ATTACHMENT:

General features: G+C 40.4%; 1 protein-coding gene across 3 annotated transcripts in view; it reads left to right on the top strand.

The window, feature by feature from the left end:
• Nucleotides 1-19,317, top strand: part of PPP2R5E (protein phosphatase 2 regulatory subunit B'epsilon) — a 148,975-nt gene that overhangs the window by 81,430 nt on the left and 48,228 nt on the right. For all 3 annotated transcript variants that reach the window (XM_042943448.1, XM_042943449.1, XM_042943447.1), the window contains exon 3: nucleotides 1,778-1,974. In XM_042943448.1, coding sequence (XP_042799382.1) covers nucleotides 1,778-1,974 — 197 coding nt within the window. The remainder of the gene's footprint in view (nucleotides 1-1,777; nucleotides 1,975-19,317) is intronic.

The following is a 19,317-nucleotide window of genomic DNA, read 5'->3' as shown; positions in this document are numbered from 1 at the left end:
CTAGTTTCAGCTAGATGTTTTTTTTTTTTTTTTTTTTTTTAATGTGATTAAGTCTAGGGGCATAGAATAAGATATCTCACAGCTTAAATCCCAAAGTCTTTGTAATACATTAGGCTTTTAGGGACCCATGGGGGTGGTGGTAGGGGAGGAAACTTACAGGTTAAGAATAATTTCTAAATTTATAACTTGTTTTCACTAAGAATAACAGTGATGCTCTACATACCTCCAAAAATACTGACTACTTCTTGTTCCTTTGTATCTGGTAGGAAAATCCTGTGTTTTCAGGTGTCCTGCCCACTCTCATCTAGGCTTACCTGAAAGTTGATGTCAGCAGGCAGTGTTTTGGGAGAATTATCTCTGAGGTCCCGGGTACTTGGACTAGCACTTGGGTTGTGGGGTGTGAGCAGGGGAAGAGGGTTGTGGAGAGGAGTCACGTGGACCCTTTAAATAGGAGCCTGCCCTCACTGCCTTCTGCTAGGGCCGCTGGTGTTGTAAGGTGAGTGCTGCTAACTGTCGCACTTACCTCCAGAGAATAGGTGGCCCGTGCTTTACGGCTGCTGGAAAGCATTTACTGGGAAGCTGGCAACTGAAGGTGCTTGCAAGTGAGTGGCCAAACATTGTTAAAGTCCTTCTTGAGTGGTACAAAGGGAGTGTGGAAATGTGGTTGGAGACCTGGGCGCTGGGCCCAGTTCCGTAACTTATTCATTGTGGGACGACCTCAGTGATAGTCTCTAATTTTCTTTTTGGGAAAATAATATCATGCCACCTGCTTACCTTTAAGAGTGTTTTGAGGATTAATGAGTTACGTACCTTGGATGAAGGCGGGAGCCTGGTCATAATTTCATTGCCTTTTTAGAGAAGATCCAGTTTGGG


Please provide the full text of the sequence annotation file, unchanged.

General features: G+C 40.4%; 1 protein-coding gene across 3 annotated transcripts in view; it reads left to right on the top strand.

The window, feature by feature from the left end:
• Nucleotides 1-19,317, top strand: part of PPP2R5E (protein phosphatase 2 regulatory subunit B'epsilon) — a 148,975-nt gene that overhangs the window by 81,430 nt on the left and 48,228 nt on the right. For all 3 annotated transcript variants that reach the window (XM_042943448.1, XM_042943449.1, XM_042943447.1), the window contains exon 3: nucleotides 1,778-1,974. In XM_042943448.1, coding sequence (XP_042799382.1) covers nucleotides 1,778-1,974 — 197 coding nt within the window. The remainder of the gene's footprint in view (nucleotides 1-1,777; nucleotides 1,975-19,317) is intronic.

The following is a 19,317-nucleotide window of genomic DNA, read 5'->3' as shown; positions in this document are numbered from 1 at the left end:
CTAGTTTCAGCTAGATGTTTTTTTTTTTTTTTTTTTTTTTAATGTGATTAAGTCTAGGGGCATAGAATAAGATATCTCACAGCTTAAATCCCAAAGTCTTTGTAATACATTAGGCTTTTAGGGACCCATGGGGGTGGTGGTAGGGGAGGAAACTTACAGGTTAAGAATAATTTCTAAATTTATAACTTGTTTTCACTAAGAATAACAGTGATGCTCTACATACCTCCAAAAATACTGACTACTTCTTGTTCCTTTGTATCTGGTAGGAAAATCCTGTGTTTTCAGGTGTCCTGCCCACTCTCATCTAGGCTTACCTGAAAGTTGATGTCAGCAGGCAGTGTTTTGGGAGAATTATCTCTGAGGTCCCGGGTACTTGGACTAGCACTTGGGTTGTGGGGTGTGAGCAGGGGAAGAGGGTTGTGGAGAGGAGTCACGTGGACCCTTTAAATAGGAGCCTGCCCTCACTGCCTTCTGCTAGGGCCGCTGGTGTTGTAAGGTGAGTGCTGCTAACTGTCGCACTTACCTCCAGAGAATAGGTGGCCCGTGCTTTACGGCTGCTGGAAAGCATTTACTGGGAAGCTGGCAACTGAAGGTGCTTGCAAGTGAGTGGCCAAACATTGTTAAAGTCCTTCTTGAGTGGTACAAAGGGAGTGTGGAAATGTGGTTGGAGACCTGGGCGCTGGGCCCAGTTCCGTAACTTATTCATTGTGGGACGACCTCAGTGATAGTCTCTAATTTTCTTTTTGGGAAAATAATATCATGCCACCTGCTTACCTTTAAGAGTGTTTTGAGGATTAATGAGTTACGTACCTTGGATGAAGGCGGGAGCCTGGTCATAATTTCATTGCCTTTTTAGAGAAGATCCAGTTTGGG